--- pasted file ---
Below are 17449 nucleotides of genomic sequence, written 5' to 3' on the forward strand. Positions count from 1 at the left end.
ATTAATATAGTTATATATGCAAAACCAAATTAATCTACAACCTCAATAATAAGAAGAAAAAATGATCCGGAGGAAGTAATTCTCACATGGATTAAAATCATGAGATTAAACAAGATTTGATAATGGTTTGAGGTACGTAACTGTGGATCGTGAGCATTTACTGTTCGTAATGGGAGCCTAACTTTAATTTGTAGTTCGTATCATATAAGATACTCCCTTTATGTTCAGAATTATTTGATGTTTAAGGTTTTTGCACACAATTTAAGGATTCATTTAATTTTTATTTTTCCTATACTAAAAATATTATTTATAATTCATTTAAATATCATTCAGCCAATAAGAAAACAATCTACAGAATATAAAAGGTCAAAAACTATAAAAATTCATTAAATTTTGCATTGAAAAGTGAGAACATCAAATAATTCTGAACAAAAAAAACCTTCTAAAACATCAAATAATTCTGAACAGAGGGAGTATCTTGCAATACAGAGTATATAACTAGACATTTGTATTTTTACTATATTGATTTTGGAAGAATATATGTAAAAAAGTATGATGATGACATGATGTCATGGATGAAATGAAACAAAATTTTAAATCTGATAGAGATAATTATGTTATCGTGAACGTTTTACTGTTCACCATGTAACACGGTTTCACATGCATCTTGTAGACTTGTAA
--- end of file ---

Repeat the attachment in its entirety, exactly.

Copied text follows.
Below are 17449 nucleotides of genomic sequence, written 5' to 3' on the forward strand. Positions count from 1 at the left end.
ATTAATATAGTTATATATGCAAAACCAAATTAATCTACAACCTCAATAATAAGAAGAAAAAATGATCCGGAGGAAGTAATTCTCACATGGATTAAAATCATGAGATTAAACAAGATTTGATAATGGTTTGAGGTACGTAACTGTGGATCGTGAGCATTTACTGTTCGTAATGGGAGCCTAACTTTAATTTGTAGTTCGTATCATATAAGATACTCCCTTTATGTTCAGAATTATTTGATGTTTAAGGTTTTTGCACACAATTTAAGGATTCATTTAATTTTTATTTTTCCTATACTAAAAATATTATTTATAATTCATTTAAATATCATTCAGCCAATAAGAAAACAATCTACAGAATATAAAAGGTCAAAAACTATAAAAATTCATTAAATTTTGCATTGAAAAGTGAGAACATCAAATAATTCTGAACAAAAAAAACCTTCTAAAACATCAAATAATTCTGAACAGAGGGAGTATCTTGCAATACAGAGTATATAACTAGACATTTGTATTTTTACTATATTGATTTTGGAAGAATATATGTAAAAAAGTATGATGATGACATGATGTCATGGATGAAATGAAACAAAATTTTAAATCTGATAGAGATAATTATGTTATCGTGAACGTTTTACTGTTCACCATGTAACACGGTTTCACATGCATCTTGTAGACTTGTAA